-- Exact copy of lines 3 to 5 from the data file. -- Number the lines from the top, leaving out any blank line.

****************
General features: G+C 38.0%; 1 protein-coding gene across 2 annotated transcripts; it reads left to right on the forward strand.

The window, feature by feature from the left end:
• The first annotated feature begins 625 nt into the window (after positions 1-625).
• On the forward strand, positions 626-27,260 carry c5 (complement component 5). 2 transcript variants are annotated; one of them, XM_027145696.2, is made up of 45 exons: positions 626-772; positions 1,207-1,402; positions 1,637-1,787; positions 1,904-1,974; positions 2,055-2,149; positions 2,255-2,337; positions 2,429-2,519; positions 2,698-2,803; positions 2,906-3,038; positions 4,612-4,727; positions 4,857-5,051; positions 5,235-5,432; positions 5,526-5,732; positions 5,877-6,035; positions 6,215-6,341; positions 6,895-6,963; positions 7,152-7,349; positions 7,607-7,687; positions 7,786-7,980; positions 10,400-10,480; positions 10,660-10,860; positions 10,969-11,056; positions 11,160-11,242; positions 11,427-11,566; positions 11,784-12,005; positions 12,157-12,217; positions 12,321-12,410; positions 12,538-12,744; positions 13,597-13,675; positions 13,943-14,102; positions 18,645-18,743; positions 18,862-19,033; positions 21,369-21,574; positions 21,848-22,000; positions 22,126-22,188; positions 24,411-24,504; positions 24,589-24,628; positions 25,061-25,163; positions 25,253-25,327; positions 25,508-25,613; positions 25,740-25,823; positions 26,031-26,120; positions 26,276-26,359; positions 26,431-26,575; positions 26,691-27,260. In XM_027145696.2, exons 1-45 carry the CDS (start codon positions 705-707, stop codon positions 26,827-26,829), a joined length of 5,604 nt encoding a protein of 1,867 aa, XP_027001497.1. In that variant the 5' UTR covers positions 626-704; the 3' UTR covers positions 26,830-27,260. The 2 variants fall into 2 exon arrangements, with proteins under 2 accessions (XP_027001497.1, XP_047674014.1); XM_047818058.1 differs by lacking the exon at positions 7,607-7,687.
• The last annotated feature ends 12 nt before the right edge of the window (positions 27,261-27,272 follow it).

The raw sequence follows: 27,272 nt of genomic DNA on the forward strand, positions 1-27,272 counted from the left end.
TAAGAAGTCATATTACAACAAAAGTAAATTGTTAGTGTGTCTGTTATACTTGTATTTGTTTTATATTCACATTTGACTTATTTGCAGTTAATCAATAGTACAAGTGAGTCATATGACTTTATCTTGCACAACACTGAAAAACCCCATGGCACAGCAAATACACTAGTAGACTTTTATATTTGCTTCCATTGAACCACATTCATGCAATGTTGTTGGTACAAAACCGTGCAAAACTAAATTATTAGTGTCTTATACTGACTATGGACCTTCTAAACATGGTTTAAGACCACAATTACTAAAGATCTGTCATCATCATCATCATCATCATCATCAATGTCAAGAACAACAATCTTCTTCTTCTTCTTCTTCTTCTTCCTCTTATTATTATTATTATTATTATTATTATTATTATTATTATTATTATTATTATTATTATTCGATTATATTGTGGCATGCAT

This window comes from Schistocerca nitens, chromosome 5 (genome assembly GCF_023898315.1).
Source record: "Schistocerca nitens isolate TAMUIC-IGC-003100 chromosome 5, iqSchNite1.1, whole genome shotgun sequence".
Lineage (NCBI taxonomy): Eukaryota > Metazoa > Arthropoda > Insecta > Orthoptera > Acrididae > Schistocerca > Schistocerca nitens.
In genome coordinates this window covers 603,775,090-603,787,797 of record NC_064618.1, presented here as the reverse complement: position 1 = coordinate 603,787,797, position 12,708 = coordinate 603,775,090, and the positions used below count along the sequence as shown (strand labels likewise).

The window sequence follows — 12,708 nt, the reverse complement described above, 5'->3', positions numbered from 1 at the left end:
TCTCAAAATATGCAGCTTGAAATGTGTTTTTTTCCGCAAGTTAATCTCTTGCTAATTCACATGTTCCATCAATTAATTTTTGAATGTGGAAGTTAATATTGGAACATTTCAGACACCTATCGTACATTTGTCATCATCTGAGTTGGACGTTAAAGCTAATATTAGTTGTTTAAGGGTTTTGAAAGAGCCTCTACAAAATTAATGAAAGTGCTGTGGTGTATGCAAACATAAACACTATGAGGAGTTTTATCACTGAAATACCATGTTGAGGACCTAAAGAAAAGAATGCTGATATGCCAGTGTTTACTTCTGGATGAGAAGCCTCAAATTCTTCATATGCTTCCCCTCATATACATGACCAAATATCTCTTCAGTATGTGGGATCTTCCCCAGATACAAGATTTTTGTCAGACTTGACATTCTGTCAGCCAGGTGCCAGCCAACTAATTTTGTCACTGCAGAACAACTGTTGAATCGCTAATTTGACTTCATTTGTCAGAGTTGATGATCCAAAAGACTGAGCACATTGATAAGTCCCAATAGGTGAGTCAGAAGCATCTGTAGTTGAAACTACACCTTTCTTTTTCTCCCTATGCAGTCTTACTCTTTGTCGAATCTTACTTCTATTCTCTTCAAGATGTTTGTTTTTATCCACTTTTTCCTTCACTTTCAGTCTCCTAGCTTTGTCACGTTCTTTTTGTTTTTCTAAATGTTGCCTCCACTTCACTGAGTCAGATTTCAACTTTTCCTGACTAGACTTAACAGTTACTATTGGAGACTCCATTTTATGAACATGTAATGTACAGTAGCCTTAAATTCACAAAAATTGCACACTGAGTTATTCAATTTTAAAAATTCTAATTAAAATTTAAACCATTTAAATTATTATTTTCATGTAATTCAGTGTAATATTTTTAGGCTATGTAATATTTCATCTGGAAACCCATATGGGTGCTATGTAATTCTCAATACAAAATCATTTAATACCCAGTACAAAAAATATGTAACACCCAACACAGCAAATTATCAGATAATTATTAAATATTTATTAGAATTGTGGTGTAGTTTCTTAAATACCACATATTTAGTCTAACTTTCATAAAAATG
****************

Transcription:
• The first annotated feature begins 625 nt into the window (after positions 1-625).
• On the forward strand, positions 626-27,260 carry c5 (complement component 5). 2 transcript variants are annotated; one of them, XM_027145696.2, is made up of 45 exons: positions 626-772; positions 1,207-1,402; positions 1,637-1,787; positions 1,904-1,974; positions 2,055-2,149; positions 2,255-2,337; positions 2,429-2,519; positions 2,698-2,803; positions 2,906-3,038; positions 4,612-4,727; positions 4,857-5,051; positions 5,235-5,432; positions 5,526-5,732; positions 5,877-6,035; positions 6,215-6,341; positions 6,895-6,963; positions 7,152-7,349; positions 7,607-7,687; positions 7,786-7,980; positions 10,400-10,480; positions 10,660-10,860; positions 10,969-11,056; positions 11,160-11,242; positions 11,427-11,566; positions 11,784-12,005; positions 12,157-12,217; positions 12,321-12,410; positions 12,538-12,744; positions 13,597-13,675; positions 13,943-14,102; positions 18,645-18,743; positions 18,862-19,033; positions 21,369-21,574; positions 21,848-22,000; positions 22,126-22,188; positions 24,411-24,504; positions 24,589-24,628; positions 25,061-25,163; positions 25,253-25,327; positions 25,508-25,613; positions 25,740-25,823; positions 26,031-26,120; positions 26,276-26,359; positions 26,431-26,575; positions 26,691-27,260. In XM_027145696.2, exons 1-45 carry the CDS (start codon positions 705-707, stop codon positions 26,827-26,829), a joined length of 5,604 nt encoding a protein of 1,867 aa, XP_027001497.1. In that variant the 5' UTR covers positions 626-704; the 3' UTR covers positions 26,830-27,260. The 2 variants fall into 2 exon arrangements, with proteins under 2 accessions (XP_027001497.1, XP_047674014.1); XM_047818058.1 differs by lacking the exon at positions 7,607-7,687.
• The last annotated feature ends 12 nt before the right edge of the window (positions 27,261-27,272 follow it).